Toplikar said he sent out letters to appointees when their terms were up asking if they would like to remain in the positions, but rarely heard back the volunteers. His view is if they keep showing up for meetings and doing the job without the formality of a reappointment, that was good enough.
“I haven’t had a single person say they haven’t been reappointed,” he said. “The way I look at it is if somebody is willing to serve without any pay and put in the time, I’m going to let them continue.
“I have appointed more people to boards and commissions than any other commissioner because of the geographical size of the 6th District.”
He does return phone calls, emails and letters from constituents, but not prank phone calls at 3 a.m., Toplikar said. He also attends events and functions in the district like De Soto Days and issue forums and that activity is read into the minutes of every commission meeting, he said.
“I’m the only commissioner during my time who has never missed a meeting — 275 straight,” he said.
Hayden said residents of the 6th District have complained that Toplikar ignored phone calls and some have said so at commission meetings. He promised that would not be a concern with him.
“It’s about working for people,” he said. “You may not be able to help somebody but you can point them in the direction they can get help. Once in a while you can make a difference in someone’s life.”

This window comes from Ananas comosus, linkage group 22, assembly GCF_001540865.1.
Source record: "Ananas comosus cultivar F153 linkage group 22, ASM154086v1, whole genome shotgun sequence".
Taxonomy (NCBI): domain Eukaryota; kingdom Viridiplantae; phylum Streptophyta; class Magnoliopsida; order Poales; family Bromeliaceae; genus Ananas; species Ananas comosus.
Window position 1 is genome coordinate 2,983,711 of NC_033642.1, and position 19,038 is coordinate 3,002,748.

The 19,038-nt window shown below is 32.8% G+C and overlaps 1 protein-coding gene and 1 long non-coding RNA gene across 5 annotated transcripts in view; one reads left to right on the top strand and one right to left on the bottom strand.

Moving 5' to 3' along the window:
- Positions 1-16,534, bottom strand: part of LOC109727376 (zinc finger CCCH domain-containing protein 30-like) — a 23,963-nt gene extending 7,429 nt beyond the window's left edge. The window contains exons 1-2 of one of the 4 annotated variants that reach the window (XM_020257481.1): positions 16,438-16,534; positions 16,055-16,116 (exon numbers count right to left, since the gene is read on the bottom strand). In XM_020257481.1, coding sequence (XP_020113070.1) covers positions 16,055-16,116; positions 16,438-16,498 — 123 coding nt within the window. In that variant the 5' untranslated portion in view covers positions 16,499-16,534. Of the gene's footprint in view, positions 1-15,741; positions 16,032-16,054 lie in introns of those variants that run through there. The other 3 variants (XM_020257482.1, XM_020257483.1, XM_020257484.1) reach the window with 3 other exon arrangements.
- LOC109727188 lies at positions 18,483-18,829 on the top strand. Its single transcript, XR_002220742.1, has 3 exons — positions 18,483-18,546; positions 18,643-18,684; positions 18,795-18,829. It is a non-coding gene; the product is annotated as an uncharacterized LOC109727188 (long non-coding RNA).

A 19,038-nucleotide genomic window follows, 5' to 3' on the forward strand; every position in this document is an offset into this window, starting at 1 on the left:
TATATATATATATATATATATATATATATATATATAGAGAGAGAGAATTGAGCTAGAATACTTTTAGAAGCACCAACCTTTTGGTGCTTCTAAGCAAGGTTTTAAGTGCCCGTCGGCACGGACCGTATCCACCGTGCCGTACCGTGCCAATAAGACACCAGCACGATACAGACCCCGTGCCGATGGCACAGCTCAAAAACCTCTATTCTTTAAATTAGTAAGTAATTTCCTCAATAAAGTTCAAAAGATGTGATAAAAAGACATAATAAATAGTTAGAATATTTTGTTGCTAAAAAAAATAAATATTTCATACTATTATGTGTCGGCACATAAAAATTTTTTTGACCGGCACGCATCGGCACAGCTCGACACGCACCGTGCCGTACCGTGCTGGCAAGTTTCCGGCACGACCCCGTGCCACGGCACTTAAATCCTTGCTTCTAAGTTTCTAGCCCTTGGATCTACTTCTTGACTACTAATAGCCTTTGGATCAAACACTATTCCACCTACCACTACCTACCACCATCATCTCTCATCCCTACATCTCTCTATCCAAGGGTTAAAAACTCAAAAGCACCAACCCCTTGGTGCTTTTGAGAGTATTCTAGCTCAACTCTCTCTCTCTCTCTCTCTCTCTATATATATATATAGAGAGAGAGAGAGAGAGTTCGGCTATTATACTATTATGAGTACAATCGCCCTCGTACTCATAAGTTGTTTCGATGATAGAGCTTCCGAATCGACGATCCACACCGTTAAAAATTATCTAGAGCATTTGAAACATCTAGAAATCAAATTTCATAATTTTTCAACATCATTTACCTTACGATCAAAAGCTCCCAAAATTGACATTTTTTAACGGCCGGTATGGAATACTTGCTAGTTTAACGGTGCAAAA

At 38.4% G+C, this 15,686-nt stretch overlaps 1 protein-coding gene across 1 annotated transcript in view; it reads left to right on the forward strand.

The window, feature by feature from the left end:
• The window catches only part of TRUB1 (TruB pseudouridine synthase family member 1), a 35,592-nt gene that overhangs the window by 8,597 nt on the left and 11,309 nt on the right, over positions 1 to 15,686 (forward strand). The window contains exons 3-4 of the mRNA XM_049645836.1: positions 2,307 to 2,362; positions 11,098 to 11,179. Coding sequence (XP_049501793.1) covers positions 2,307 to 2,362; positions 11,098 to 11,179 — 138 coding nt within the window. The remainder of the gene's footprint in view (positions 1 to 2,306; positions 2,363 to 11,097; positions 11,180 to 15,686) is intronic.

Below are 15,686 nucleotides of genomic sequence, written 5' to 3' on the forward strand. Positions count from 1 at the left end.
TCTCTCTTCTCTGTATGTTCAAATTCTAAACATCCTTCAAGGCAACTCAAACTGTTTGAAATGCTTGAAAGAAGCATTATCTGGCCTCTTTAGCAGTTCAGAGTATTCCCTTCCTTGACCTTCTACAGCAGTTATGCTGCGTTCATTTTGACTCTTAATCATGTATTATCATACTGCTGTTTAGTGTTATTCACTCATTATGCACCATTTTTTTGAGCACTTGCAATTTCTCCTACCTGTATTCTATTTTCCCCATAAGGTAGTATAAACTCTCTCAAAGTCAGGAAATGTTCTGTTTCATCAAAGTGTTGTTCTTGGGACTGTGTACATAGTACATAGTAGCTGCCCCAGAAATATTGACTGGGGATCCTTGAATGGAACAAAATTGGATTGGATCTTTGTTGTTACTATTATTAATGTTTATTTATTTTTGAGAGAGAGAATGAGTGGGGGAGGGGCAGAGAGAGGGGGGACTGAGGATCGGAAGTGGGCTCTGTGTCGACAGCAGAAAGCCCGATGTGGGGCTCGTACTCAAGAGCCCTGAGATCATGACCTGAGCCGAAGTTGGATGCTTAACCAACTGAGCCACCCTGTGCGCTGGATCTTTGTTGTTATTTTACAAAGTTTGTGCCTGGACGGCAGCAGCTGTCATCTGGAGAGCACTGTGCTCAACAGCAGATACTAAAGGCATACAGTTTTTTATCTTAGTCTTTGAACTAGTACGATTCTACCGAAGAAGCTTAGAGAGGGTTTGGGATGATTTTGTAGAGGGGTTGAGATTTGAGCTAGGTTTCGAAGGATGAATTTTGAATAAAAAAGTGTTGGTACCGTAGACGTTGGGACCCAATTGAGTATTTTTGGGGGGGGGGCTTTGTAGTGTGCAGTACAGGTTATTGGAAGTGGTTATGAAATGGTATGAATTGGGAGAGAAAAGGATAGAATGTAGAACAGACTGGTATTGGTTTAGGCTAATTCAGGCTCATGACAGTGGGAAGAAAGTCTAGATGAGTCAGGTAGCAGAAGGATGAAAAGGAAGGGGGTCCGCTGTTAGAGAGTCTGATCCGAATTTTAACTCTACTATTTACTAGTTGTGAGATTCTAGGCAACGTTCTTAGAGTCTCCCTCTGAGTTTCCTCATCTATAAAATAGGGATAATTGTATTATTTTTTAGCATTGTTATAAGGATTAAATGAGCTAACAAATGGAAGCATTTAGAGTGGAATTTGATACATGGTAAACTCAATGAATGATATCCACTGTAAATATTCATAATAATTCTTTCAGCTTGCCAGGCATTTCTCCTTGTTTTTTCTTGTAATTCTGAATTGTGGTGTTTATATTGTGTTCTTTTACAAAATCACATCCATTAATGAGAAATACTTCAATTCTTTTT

There are a number of issues important to the 6th District that will be before the county commission in the next four years, Hayden said. Near the top is the redevelopment of Sunflower, where initial development is scheduled to start near the end of that period.
Sunflower would be a nationally recognized development if done right, Hayden said. But he said that development should be done in a way that was beneficial to all in northwest Johnson County.
“As far as I’m concerned it should be part of De Soto,” he said. “Its roots are in De Soto, and De Soto has always taken care of it.”
He also has concerns about the proposed Country Arterial Road Network north-south route along a Kill Creek-Homestead Road alignment, Hayden said.
“It’s a road to nowhere. It goes south to 159th Street and dead ends,” he said.
It made more sense to give priority to a road through the Sunflower property, Hayden said.
Toplikar also cited Sunflower as an important issue in the next four years. He voted against the agreement transferring the property to Sunflower Redevelopment LLC because he said the county didn’t follow up on the selection process as it had promised.
He said it would monitor the work of the Sunflower Redevelopment Authority named earlier this year to assure that the plant was properly cleaned of environmental contaminant, development was acceptable and county taxpayers wouldn’t be asked to foot the bill for development or the cleanup.
Road and bridge upgrades would be another important issue, Toplikar said, citing an expected county commission approval this month of a near $500,000 project to pave 83rd Street from Kill Creek Road east to the De Soto city limits as part of the 2009 CARS program.
But he said the big issue would continue to be taxes and his effort to keep De Soto and the county affordable to all residents.